But this is nothing new. It was such a big concern when the North American Free Trade Agreement was coming into force more than two decades ago that the provinces put in place the Agreement on Internal Trade. Unfortunately, that agreement has been a colossal failure.
Fast forward to today and the prospects of a trade deal with Europe is shining a spotlight on our domestic dysfunction. Do we want it to be easier for Canadian businesses to trade with other countries than other provinces? Well, of course not. But the big question on everyone’s mind is whether Canada’s provincial and federal governments can deliver a better outcome than last time around.
A Non-Partisan Approach
There are some reasons for optimism. On the premiers’ direction, Canada’s trade ministers met for the first time in four years earlier this week to work toward a March 2016 deadline to have a new agreement in place. As part of a business coalition, I presented to the group. The thing that struck me most was the non-partisan environment in the room. Politicians of all stripes seem serious about working together for the good of the country. They are all saying the right things. But saying the right things is the easy part. Doing the right thing is harder.
How important is it that we get it right this time? Very. An overwhelming majority — nine out of 10 — of Canada’s small businesses want the premiers to make free trade within Canada a priority, according to a recent survey done by the Canadian Federation of Independent Business. In the 125 pages of survey comments there was example after example of domestic trade red tape.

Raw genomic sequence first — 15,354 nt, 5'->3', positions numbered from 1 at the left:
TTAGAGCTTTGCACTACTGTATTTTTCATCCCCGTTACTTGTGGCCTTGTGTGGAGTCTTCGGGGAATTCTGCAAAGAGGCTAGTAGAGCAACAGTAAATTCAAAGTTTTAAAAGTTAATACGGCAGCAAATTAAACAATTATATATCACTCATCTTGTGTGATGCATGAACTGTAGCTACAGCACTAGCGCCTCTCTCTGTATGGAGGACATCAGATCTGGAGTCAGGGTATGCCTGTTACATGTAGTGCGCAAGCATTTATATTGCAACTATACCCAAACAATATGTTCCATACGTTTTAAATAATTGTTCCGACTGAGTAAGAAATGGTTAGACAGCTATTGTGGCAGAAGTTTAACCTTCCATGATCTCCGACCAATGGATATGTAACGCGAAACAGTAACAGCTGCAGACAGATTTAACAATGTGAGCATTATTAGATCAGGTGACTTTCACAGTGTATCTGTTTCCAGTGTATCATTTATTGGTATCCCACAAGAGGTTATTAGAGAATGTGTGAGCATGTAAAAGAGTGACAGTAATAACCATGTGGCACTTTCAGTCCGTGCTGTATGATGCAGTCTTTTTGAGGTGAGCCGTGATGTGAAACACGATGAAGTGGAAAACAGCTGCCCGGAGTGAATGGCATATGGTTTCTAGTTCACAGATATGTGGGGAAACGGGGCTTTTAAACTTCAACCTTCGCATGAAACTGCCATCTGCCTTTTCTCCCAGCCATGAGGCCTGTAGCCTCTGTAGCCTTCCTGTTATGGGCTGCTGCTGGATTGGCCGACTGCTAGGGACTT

In the words of one insurance broker: “The regulations are so varied by province that one almost needs to hire trade lawyers to get things done. Trying to do business in other provinces is severely hampered by this reality.”
Many commented on differences in transportation rules (for example, different licensing structures, wide-load signs that need to be changed at provincial borders).
Others commented on how frustrating it was to deal with different Workers’ Compensation Boards. A local art school owner summed it up well: “Canada should have its own free trade act. It’s sad that it seems easier to do business with the U.S. than Canada.”
Makings of Effective Internal Trade
A successful agreement will have three characteristics. It will be comprehensive, covering all goods and services, with any exceptions clearly listed. Accepting each other’s regulatory standards (mutual recognition) will be the default. If it is safe enough for Quebec, why shouldn’t it be safe enough for B.C. (again, exceptions can be listed).
The alternative to accepting each other’s rules is trying to harmonize everything, which is a nightmare of epic proportions in terms of time and energy.
Finally, the agreement will be simple, with a clear and effective dispute mechanism. International free trade agreements have thousands of pages where exceptions can hide, and copying that approach for Canada would be a mistake.
We are at a crossroads where provincial leaders can decide to be ambitious and finally make Canada free. They will likely be tempted to focus on eliminating only some barriers. This would be a mistake. Only an ambitious deal will lead to the ambitious outcomes that Canada needs in the modern world.
Canada turns 150 in 2017. I can think of no better birthday present for the country than to deliver a real trade agreement that unites us in creating new opportunities.
Laura Jones is Executive Vice President of the Canadian Federation of Independent Business.
Published in Partnership with Asian Pacific Post.
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-- Canada's economic development minister Navdeep Bains at a Public Policy Forum economic summit